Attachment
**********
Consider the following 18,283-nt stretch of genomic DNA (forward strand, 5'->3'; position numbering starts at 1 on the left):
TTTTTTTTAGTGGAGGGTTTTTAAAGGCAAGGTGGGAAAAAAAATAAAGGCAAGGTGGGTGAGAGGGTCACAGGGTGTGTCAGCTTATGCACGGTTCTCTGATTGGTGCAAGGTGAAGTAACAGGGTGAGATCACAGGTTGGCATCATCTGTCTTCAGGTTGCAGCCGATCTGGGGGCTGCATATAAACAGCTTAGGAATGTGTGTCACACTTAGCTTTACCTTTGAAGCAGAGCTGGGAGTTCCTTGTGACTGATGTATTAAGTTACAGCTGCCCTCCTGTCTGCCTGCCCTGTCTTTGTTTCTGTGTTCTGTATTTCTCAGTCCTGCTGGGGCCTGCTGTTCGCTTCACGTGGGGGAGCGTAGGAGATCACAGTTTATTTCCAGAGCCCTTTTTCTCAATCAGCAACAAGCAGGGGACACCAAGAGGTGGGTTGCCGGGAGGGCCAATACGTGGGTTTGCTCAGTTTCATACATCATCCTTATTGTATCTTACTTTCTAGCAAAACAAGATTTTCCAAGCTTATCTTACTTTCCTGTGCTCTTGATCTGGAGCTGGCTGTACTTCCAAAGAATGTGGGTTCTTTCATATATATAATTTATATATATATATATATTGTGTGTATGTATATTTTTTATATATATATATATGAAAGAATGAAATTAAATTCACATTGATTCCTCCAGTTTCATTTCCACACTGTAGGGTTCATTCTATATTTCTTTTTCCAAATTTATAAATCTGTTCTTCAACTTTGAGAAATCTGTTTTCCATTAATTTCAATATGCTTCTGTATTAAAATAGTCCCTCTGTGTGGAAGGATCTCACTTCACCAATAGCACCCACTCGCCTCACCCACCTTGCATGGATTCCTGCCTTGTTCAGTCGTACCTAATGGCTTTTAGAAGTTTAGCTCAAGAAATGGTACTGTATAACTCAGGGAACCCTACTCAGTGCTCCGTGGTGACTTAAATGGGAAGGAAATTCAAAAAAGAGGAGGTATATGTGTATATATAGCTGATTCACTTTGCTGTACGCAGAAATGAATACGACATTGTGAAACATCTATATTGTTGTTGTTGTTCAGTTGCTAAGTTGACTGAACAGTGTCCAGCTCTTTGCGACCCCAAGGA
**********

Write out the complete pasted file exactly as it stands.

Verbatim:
Consider the following 18,283-nt stretch of genomic DNA (forward strand, 5'->3'; position numbering starts at 1 on the left):
TTTTTTTTAGTGGAGGGTTTTTAAAGGCAAGGTGGGAAAAAAAATAAAGGCAAGGTGGGTGAGAGGGTCACAGGGTGTGTCAGCTTATGCACGGTTCTCTGATTGGTGCAAGGTGAAGTAACAGGGTGAGATCACAGGTTGGCATCATCTGTCTTCAGGTTGCAGCCGATCTGGGGGCTGCATATAAACAGCTTAGGAATGTGTGTCACACTTAGCTTTACCTTTGAAGCAGAGCTGGGAGTTCCTTGTGACTGATGTATTAAGTTACAGCTGCCCTCCTGTCTGCCTGCCCTGTCTTTGTTTCTGTGTTCTGTATTTCTCAGTCCTGCTGGGGCCTGCTGTTCGCTTCACGTGGGGGAGCGTAGGAGATCACAGTTTATTTCCAGAGCCCTTTTTCTCAATCAGCAACAAGCAGGGGACACCAAGAGGTGGGTTGCCGGGAGGGCCAATACGTGGGTTTGCTCAGTTTCATACATCATCCTTATTGTATCTTACTTTCTAGCAAAACAAGATTTTCCAAGCTTATCTTACTTTCCTGTGCTCTTGATCTGGAGCTGGCTGTACTTCCAAAGAATGTGGGTTCTTTCATATATATAATTTATATATATATATATATTGTGTGTATGTATATTTTTTATATATATATATATGAAAGAATGAAATTAAATTCACATTGATTCCTCCAGTTTCATTTCCACACTGTAGGGTTCATTCTATATTTCTTTTTCCAAATTTATAAATCTGTTCTTCAACTTTGAGAAATCTGTTTTCCATTAATTTCAATATGCTTCTGTATTAAAATAGTCCCTCTGTGTGGAAGGATCTCACTTCACCAATAGCACCCACTCGCCTCACCCACCTTGCATGGATTCCTGCCTTGTTCAGTCGTACCTAATGGCTTTTAGAAGTTTAGCTCAAGAAATGGTACTGTATAACTCAGGGAACCCTACTCAGTGCTCCGTGGTGACTTAAATGGGAAGGAAATTCAAAAAAGAGGAGGTATATGTGTATATATAGCTGATTCACTTTGCTGTACGCAGAAATGAATACGACATTGTGAAACATCTATATTGTTGTTGTTGTTCAGTTGCTAAGTTGACTGAACAGTGTCCAGCTCTTTGCGACCCCAAGGA